Wednesday, November 3, 2021

more poll work

I just finished my third round of early voting and elections a work . As I reported earlier it's a very rewarding job. In November of 2020 I worked at the Barclays Center. It was very busy and because we were at a iconic location there was a lot of media and a lot of people were bringing us free food. This past June I worked at New York City Technical College on the very busy intersection of Jay Street and Tillary. it was a primary and the first time New York City used ranked-choice voting so it was busy for each voter but overall we had a lot of downtime. I was in the background of a news article about voting and I wrote about it here

Yesterday was another election day here in New York City. My regular assignment for election day has been PS 321. it is the place where I regularly vote and it's the place where my kids went to school. I really enjoy working there because it's full of familiar faces. and there's usually a bake sale out front. I enjoy it because I actually used to work with the PTA there so it's a place where I can chat while I'm helping voters.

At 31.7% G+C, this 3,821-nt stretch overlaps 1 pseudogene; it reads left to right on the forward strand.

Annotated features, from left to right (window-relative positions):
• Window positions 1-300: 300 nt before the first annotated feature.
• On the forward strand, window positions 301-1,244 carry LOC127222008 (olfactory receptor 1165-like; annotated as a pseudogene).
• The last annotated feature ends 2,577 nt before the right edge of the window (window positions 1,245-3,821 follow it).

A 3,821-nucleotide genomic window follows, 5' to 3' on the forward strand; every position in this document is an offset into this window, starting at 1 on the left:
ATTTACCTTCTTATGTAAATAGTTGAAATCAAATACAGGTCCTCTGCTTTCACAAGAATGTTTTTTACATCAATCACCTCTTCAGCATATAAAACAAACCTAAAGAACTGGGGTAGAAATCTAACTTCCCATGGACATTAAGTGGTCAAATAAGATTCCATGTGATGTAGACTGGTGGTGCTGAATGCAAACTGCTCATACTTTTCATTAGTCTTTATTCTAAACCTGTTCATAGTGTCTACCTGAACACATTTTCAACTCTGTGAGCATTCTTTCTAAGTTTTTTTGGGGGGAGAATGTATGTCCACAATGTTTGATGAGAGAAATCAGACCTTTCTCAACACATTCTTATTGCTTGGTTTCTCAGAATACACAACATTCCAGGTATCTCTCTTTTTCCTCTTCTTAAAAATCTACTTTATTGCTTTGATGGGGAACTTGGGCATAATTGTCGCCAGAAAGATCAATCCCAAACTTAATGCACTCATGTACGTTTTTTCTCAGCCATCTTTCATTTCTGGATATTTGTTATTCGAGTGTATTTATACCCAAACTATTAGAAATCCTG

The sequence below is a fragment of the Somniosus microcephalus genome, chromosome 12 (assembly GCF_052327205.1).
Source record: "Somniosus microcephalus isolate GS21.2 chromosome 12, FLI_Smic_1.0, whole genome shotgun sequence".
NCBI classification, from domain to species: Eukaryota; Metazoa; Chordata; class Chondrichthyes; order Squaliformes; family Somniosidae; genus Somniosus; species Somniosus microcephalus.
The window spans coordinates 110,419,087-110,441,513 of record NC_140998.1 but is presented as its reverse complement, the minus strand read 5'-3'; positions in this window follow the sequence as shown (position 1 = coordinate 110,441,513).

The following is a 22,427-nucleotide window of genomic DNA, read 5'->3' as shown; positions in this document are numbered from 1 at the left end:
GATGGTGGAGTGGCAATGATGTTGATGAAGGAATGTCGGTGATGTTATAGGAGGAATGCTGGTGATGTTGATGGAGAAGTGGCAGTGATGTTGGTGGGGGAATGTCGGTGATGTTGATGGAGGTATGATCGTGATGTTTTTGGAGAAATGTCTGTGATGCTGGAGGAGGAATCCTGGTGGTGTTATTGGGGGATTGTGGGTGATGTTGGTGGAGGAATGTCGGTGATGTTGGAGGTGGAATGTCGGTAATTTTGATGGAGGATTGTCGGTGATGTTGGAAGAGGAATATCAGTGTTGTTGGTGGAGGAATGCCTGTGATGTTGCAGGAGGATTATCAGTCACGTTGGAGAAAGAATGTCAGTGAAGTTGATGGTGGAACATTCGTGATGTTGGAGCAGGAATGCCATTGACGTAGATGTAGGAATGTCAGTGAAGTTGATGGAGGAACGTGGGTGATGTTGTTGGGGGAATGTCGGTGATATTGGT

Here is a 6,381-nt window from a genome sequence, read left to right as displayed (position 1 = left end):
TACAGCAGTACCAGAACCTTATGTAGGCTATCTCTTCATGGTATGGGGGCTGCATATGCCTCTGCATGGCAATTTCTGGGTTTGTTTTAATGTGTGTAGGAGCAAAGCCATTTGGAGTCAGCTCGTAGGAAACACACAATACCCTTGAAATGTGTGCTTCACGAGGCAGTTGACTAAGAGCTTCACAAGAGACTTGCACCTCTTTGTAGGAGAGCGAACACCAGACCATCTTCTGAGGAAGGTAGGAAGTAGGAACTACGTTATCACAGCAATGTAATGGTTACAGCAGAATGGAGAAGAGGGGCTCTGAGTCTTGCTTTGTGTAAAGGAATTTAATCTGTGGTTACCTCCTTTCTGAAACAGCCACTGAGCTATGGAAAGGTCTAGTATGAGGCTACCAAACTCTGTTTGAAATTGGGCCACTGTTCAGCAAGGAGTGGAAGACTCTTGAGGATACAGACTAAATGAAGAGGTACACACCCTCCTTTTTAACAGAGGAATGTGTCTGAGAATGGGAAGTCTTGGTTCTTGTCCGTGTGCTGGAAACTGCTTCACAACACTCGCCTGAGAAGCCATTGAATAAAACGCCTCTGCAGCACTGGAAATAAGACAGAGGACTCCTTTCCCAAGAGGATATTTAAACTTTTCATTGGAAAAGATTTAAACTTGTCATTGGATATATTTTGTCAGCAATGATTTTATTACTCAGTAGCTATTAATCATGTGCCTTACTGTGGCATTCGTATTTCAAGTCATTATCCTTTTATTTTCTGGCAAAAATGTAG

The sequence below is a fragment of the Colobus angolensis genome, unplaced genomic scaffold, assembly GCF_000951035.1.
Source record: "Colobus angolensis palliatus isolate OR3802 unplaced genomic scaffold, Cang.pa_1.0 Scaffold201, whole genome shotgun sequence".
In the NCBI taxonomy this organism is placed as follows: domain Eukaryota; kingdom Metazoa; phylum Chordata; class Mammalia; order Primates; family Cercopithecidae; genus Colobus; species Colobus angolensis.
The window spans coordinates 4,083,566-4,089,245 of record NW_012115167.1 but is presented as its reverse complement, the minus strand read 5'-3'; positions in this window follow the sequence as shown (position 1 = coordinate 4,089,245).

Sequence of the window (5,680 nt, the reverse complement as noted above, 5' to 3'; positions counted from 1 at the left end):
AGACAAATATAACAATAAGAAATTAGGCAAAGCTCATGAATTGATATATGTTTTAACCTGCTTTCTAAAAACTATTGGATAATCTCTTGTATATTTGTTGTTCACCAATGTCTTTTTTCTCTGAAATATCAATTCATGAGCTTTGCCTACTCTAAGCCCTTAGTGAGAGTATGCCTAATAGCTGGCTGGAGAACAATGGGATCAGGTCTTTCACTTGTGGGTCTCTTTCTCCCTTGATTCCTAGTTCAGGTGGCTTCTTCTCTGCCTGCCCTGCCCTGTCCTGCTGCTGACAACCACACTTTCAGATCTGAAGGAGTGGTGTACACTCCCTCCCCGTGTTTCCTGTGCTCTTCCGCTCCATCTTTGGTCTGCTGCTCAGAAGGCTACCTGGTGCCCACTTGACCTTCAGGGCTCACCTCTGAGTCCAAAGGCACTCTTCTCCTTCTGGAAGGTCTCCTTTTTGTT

I was asked by the second shift of bake sale parents if Chuck Schumer had already voted. He had . They pointed to the  Sweet'N Low put out in front of their coffee. They were disappointed it would not be used.  In the generational handbook that is passed down to every PTA parent who is organizing the bake sale at election day at part of the instructions say that they need to have Sweet'N Low for Chuck Schumer. That's how I knew I was in Park Slope

Last week I did my early voting work at The Brooklyn Museum . It was nice to be walking distance away for eight  long days of employment,  and on our breaks we got to enjoy the museum . On of the exhibits was Interactive and we were encouraged believe souvenirs on it.

Saturday, October 23, 2021

Friday, October 15, 2021

the only thing that's the end of the world is the end of the world

I really had no intention of making this political, but I've been thinking of this expression a lot lately. and I just Googled it and I found out it's what Barack Obama said when Donald Trump became apparently elected president. It could have been the end of the world and it still might be but it hasn't been.

2020 also taught that only the end of the world is the end of the world. It's important that I pause here and acknowledge the fact that millions of people died and many millions of people got sick. 2020 was literally the end of the world for many people. But here we are in 2021, reading this.